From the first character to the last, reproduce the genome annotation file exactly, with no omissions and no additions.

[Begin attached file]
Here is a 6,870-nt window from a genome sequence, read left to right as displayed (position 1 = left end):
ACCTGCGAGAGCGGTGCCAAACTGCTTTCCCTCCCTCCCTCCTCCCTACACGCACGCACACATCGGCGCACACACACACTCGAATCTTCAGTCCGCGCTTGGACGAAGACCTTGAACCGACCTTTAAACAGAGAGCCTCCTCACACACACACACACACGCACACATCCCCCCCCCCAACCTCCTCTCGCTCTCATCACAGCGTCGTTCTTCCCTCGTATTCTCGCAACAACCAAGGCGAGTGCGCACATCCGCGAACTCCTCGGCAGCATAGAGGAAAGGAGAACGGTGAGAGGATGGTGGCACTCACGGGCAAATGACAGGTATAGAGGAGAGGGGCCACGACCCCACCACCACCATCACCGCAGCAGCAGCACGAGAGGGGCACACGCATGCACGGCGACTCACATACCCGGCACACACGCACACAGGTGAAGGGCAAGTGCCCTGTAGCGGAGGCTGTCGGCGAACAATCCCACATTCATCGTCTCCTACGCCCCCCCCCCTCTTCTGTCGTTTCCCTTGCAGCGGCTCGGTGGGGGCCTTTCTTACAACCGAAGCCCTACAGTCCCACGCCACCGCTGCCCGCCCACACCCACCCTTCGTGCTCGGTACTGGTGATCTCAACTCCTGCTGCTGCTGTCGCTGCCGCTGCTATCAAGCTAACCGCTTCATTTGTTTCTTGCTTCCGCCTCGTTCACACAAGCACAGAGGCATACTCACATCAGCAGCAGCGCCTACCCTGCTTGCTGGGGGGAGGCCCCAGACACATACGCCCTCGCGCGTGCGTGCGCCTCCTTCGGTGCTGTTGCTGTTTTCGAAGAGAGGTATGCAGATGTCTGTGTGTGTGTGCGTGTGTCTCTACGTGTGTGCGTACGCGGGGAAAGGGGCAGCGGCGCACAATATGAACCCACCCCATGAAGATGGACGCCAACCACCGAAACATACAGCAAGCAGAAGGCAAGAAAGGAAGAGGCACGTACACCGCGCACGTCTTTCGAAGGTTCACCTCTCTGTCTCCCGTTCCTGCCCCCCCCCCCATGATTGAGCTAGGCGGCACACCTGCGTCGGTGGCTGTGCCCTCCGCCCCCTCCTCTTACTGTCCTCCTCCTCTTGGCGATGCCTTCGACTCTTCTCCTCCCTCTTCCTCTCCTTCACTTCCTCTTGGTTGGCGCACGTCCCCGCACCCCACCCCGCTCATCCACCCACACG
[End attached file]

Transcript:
Here is a 6,870-nt window from a genome sequence, read left to right as displayed (position 1 = left end):
ACCTGCGAGAGCGGTGCCAAACTGCTTTCCCTCCCTCCCTCCTCCCTACACGCACGCACACATCGGCGCACACACACACTCGAATCTTCAGTCCGCGCTTGGACGAAGACCTTGAACCGACCTTTAAACAGAGAGCCTCCTCACACACACACACACACGCACACATCCCCCCCCCCAACCTCCTCTCGCTCTCATCACAGCGTCGTTCTTCCCTCGTATTCTCGCAACAACCAAGGCGAGTGCGCACATCCGCGAACTCCTCGGCAGCATAGAGGAAAGGAGAACGGTGAGAGGATGGTGGCACTCACGGGCAAATGACAGGTATAGAGGAGAGGGGCCACGACCCCACCACCACCATCACCGCAGCAGCAGCACGAGAGGGGCACACGCATGCACGGCGACTCACATACCCGGCACACACGCACACAGGTGAAGGGCAAGTGCCCTGTAGCGGAGGCTGTCGGCGAACAATCCCACATTCATCGTCTCCTACGCCCCCCCCCCTCTTCTGTCGTTTCCCTTGCAGCGGCTCGGTGGGGGCCTTTCTTACAACCGAAGCCCTACAGTCCCACGCCACCGCTGCCCGCCCACACCCACCCTTCGTGCTCGGTACTGGTGATCTCAACTCCTGCTGCTGCTGTCGCTGCCGCTGCTATCAAGCTAACCGCTTCATTTGTTTCTTGCTTCCGCCTCGTTCACACAAGCACAGAGGCATACTCACATCAGCAGCAGCGCCTACCCTGCTTGCTGGGGGGAGGCCCCAGACACATACGCCCTCGCGCGTGCGTGCGCCTCCTTCGGTGCTGTTGCTGTTTTCGAAGAGAGGTATGCAGATGTCTGTGTGTGTGTGCGTGTGTCTCTACGTGTGTGCGTACGCGGGGAAAGGGGCAGCGGCGCACAATATGAACCCACCCCATGAAGATGGACGCCAACCACCGAAACATACAGCAAGCAGAAGGCAAGAAAGGAAGAGGCACGTACACCGCGCACGTCTTTCGAAGGTTCACCTCTCTGTCTCCCGTTCCTGCCCCCCCCCCCATGATTGAGCTAGGCGGCACACCTGCGTCGGTGGCTGTGCCCTCCGCCCCCTCCTCTTACTGTCCTCCTCCTCTTGGCGATGCCTTCGACTCTTCTCCTCCCTCTTCCTCTCCTTCACTTCCTCTTGGTTGGCGCACGTCCCCGCACCCCACCCCGCTCATCCACCCACACG